The Fairchild PT-26A is a tandem cockpit primary trainer with
non-retractable undercarriage and tailwheel. The Cornell has a fabric-covered welded steel tube fuselage. The
remainder of the aircraft used plywood construction, with a plywood-sheathed center section, outer wing panels and tail assembly.
The control surfaces are a metal structure covered with fabric. The Fairchild Model 62A-3 or PT-26A
was evolved from the Fairchild Model 62 or PT-19. Model 62 was designed
in 1938 by Fairchild Aircraft in Hagerstown, Maryland, to satisfy a
military requirement for a rugged monoplane primary trainer. The
Fairchild M-62 was a low-wing monoplane with a two-place, tandem
seating, open cockpit and fixed landing gear and tailwheel and flew
first on 15 May 1939. The aircraft was the winner on a fly-off
competition later that year for the new USAAC training airplane.
Following its evaluation, Fairchild Aviation was awarded its first
United States Army Air Corps 'Primary Trainer' contract for an initial
order on 22 September 1939. The original production batch of 275
aircraft with two open cockpits, were powered by a Ranger L-440
six-cylinder, inverted, air-cooled inline engine of 175 horsepower and
designated the PT-19 "Cornell". The L-440 engines were developed and
manufactured by the Ranger Aircraft Engine Division of Fairchild Engine
and Airplane Corp. In 1941 mass production began and the PT-19 was
upgraded with a 200 hp L-440-3 engine to the PT-19A. 3181 of the PT-19A
model were built by Fairchild Aircraft; 477 by Aeronca Aircraft and 44
by the St. Louis Aircraft Corporation. The PT-19B model, equiped for
instrument flight training, was similar to the PT-19A. The PT-23 variant
was similar to the PT-19 but powered by a 220 hp Continental R-670
radial engine. A total of 1122 PT-23 and PT-23As were built in the US by
Fairchild Aircraft; Aeronca Aircraft; St. Louis Aircraft Corporation and
Howard Aircraft Corporation; in Canada by Fleet Aircraft Company of
Canada and in Brazil by Fabrica do Galeao. The PT-26 variant was similar
to the PT-19B except the PT-26 was fitted with a full length sliding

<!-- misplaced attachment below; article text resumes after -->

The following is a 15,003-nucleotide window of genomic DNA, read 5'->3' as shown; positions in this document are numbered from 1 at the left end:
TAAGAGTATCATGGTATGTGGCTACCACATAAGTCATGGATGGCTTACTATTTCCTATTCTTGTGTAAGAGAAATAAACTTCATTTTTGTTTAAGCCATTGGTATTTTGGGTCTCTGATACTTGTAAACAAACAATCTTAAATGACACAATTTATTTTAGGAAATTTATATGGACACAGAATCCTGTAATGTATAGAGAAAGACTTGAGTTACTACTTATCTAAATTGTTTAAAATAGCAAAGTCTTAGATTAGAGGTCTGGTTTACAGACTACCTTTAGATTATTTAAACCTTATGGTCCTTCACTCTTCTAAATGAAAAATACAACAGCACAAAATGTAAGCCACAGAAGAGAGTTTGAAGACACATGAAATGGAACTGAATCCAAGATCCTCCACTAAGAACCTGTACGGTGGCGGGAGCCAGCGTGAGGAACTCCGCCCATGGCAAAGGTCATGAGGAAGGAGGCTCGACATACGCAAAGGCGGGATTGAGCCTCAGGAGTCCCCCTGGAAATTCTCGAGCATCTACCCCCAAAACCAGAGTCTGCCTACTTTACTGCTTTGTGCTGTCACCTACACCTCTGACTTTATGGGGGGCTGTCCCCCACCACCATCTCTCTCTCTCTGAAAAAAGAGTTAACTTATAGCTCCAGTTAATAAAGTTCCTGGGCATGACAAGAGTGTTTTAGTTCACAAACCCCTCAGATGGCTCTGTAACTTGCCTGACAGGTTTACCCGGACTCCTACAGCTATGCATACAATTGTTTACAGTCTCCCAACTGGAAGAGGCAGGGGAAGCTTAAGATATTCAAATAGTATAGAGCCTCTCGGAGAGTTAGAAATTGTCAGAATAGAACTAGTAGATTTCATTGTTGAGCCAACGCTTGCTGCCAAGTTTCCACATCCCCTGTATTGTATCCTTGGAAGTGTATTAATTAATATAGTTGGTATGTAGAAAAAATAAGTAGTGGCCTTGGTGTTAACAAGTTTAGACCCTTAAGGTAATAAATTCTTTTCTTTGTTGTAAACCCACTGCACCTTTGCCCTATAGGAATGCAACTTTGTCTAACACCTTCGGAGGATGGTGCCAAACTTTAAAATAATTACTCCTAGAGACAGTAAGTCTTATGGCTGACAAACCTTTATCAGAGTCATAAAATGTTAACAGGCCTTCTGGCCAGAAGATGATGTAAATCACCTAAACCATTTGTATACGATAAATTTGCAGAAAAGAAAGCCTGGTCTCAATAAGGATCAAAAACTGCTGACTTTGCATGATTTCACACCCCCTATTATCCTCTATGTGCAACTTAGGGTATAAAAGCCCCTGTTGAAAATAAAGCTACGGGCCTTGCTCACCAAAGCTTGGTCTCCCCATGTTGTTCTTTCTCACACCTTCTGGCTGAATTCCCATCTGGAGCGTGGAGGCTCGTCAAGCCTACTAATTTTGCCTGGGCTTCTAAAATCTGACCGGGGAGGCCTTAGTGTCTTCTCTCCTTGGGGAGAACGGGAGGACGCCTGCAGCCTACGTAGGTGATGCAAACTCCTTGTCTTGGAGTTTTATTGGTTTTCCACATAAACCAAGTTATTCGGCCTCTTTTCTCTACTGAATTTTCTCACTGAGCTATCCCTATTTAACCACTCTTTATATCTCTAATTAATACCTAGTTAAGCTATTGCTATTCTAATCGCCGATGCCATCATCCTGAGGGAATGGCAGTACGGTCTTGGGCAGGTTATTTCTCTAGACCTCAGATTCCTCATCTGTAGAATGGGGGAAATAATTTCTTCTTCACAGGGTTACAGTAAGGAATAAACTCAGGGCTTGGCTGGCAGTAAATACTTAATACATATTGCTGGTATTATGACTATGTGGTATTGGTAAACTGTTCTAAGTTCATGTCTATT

canopy. More than 1700 PT-26s were produced by Fairchild Aircraft
Company and under license by Fleet Aircraft Company of Canada. A total
of about 6500 of the Fairchild Model 62 with the main variants PT-19;
PT-19A; PT-19B; PT-23; PT-23A; PT-26; PT-26A and PT-26B were built.
Fairchild PT-26A-FE Cornell II FV154 c/n T4-4724 was built by Fleet
Aircraft Company of Canada at Fort Erie, Ontario, under the Lend-Lease
Act of 1940. Like all Cornells built by Fleet Aircraft Company of
Canada, the aircraft was equipped with two identification lights, one
along the top of the fuselage aft of the canopy, and one on the bottom
of the fuselage. These lights were activated by means of two or more
Morse code keys, one in each cockpit. The lights could be operated in
either "code" mode or a steady-on position. The aircraft was transferred into the records of the no. 4
Training Command (T.C.) of the Royal Canadian Air Force (RCAF) on 12 May
1943 and accepted by the US Army Air Force (USAAF) on 13 May 1943. The
USAAF number of this Cornell II was 42-65639. FV154 is the RAF Serial
number assigned by the British Air Commission and also used as the Fleet
Aircraft Company of Canada Serial No. The RCAF identity that appears on the RCAF record card
is 15055. It's not sure which registration, 15055 or FV154, was painted on the
aircraft. RCAF records indicate that PT-26A FV154 was taken on strenght by No. 4 Training Command of the RCAF
at Calgary, Alberta, 18 May 1943. While there, the Cornell II amassed a
little over 1168 hours of flight time. On 9 September 1944, the aircraft
was put into Stored Reserve at No. 4 Training Command. On 21 October
1944, Cornell II FV154 was sent to No. 10 Repair Depot, Calgary, for
some repairs. On 1 December 1944, the FV154 was put into Stored Reserve
at No. 2 Transport Command, and remained there until 17 December,
1944, when it was moved to No.1 Reserve Equipment Maintenance
Unit, Lethbridge, Ontario, and kept in storage until 20 October 1946.
On that day, the FV154 was flown to Washington D.C., USA, and the next day
handed over to The Office War Assets Administartion Foreign Liquidation Commision.
Meanwhile the aircraft was sold by the War Assets Administrator to Alex J Somppi jr,
how had a flying school at Tukwilla, Washington D.C. on 11 September 1946. Mr.Somppi
applied for the first civil CofA for the aircraft, which was supplied by the Civil
Aeronautics Administration United States of America on 2 October 1946. The aircraft
was registered as a Fairchild M62A-3. Over the years, the aircraft passed through the hands
of a number of owners, before it was withrawn form use in 1957 and stored
as NC68711 at the airfield of Jacksonville, Michigan. In 2000, the
airframe was discovered at Jackson airfield in a fairly dilapidated
condition and it was acquired by its present owners, Egmond Aircraft LLC.
in the condition as found. The airframe was shipped to Hoogeveen airfield
in the Netherlands and was one of the first aircraft that had to be restored at the Hoogeveen Aero Park.
On 15 March 2001, the aircraft was registered N58799 with Egmond Aircraft LLC., Lewes, Delaware, as registered owner.
N58799 was registered as a Fairchild M-62A-3 using the RAF/Fleet serial no FV154 (the correct procedure as required by the FAA).
After the defunct of the Aero Park, the Cornell II was restored by Jack van Egmond and his sons and a number of volantiers of Dutch Classic Aviators
at the ATN facilities at Hoogeveen. After years of restoration, the
Fairchild was given as airworthy on 15 June 2010 and the Cornell made it's first post
restauration flight at Hoogeveen on 28 August 2010.